- Project plans
- Project activities
- Legislation and standards
- Industry context
Last edited 15 Jan 2019
Sites of special scientific interest SSSI
SSSI's were first established in 1949 by the Nature Conservancy so that the conservation of important sites of natural habitat, wildlife and geological heritage could be taken into account during the planning process. Today, Natural England has responsibility for identifying and protecting SSSIs in England under the provisions of the Wildlife and Countryside Act.
- Ancient woodlands.
- Species-rich grasslands.
- Coastal marshes and mudflats.
- Unique geological formations.
Sites are designated by a process of notification and confirmation. When Natural England believes …that an area of land is of special interest by reason of its flora, fauna or geological or physiographical features … it notifies the owners and occupiers of the land and informs the local planning authority, Secretary of State for Environment, Food and Rural Affairs and a number of other statutory authorities such as the Environment Agency. It also registers the site as a local land charge.
Owners or occupiers are informed of operations that they may not carry out on notified sites without the consent of Natural England (or some other statutory authorities). An application for such consent can be refused, or consent may be given with conditions or time limits attached. Existing consents may be reviewed and withdrawn, or modified if there is new information, if circumstances change, or if the operations for which consent has been given are damaging to the SSSI.
Consent may not be required even though operations are listed in the notification; if emergency work is required, where planning permission has been granted for the operation (other than Permitted Development Orders) or if permission has been given by another statutory authority that has consulted Natural England.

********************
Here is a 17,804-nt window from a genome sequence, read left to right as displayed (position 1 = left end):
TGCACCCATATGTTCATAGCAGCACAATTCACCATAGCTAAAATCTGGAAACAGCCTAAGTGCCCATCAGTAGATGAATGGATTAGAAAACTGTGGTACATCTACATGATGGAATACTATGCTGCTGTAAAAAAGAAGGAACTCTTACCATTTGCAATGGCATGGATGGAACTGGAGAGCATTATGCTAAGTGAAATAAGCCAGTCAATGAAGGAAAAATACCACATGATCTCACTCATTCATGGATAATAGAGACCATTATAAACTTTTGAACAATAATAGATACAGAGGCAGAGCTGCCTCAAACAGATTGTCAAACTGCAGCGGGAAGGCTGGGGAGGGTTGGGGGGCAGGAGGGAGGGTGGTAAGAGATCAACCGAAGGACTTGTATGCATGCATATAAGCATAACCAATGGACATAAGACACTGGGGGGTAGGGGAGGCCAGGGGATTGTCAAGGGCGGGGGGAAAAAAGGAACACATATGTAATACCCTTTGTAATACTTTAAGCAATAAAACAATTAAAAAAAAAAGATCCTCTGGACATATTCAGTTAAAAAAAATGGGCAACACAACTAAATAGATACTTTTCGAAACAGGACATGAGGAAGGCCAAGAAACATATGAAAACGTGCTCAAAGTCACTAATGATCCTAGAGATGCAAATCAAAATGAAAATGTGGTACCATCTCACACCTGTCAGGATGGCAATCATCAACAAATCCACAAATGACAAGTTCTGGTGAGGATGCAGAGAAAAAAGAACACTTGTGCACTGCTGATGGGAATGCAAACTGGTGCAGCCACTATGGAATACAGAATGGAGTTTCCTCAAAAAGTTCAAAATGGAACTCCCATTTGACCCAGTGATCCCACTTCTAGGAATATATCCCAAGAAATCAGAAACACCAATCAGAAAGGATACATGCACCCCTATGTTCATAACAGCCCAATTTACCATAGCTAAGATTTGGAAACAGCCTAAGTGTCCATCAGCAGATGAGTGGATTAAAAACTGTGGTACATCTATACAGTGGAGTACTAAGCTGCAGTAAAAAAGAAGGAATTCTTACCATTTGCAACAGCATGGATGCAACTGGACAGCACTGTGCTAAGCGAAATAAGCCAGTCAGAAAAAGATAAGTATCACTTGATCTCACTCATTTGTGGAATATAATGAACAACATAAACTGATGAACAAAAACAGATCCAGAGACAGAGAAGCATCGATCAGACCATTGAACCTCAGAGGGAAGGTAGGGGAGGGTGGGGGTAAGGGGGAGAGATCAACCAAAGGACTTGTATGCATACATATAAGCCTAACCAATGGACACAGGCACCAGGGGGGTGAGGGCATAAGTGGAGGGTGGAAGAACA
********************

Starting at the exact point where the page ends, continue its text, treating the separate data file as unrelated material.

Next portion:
If an SSSI is suffering from poor management or neglect Natural England may serve Management Schemes or Management Notices on the owner or occupier. Management Schemes set out how the SSSI should be managed. Management Notices require specified works. Failure to comply with a Management Notice is an offence.
In very extreme cases, compulsory purchase may be used.
 Related articles on Designing Buildings Wiki
- Common land.
- Designated areas.
- Halley VI Research Station.
- Listed building.
- National nature reserves.
- National parks.
- Site of biological importance.
- Site of Nature Conservation Interest (SNCI).
- Special areas of conservation.
- Special protection areas.
- Statutory approvals.
- Statutory authorities.
- Tree preservation order.
- Types of land.
- Wildlife and Countryside Act.
- World heritage site.
 External references
Featured articles and news
What collaborative working achieves and how it can be put in place.
BSRIA publishes the 2019 edition of its small but concise annual databook.
Using QSAND to measure the performance of disaster response.
What U-values are, why they matter and how they are calculated.
The need to ensure that we plan for all aspects of our bio-economy
BSRIA calls on government to reach deeper into the causes of pollution.
George Demetri brings a whole new level of technical knowledge to Designing Buildings Wiki.
Quality professionals need to take an active role in driving the completion process forwards.
The innovations needed to move from rhetoric to realisation.
Creating a sense of place, with radically-low running costs and the highest comfort levels.
A conversation between David Mitchell and Caitlin DeSilvey.
A quick guide to brick sizes.
The Union Street development in Southwark was a passion, as well as a business endeavour.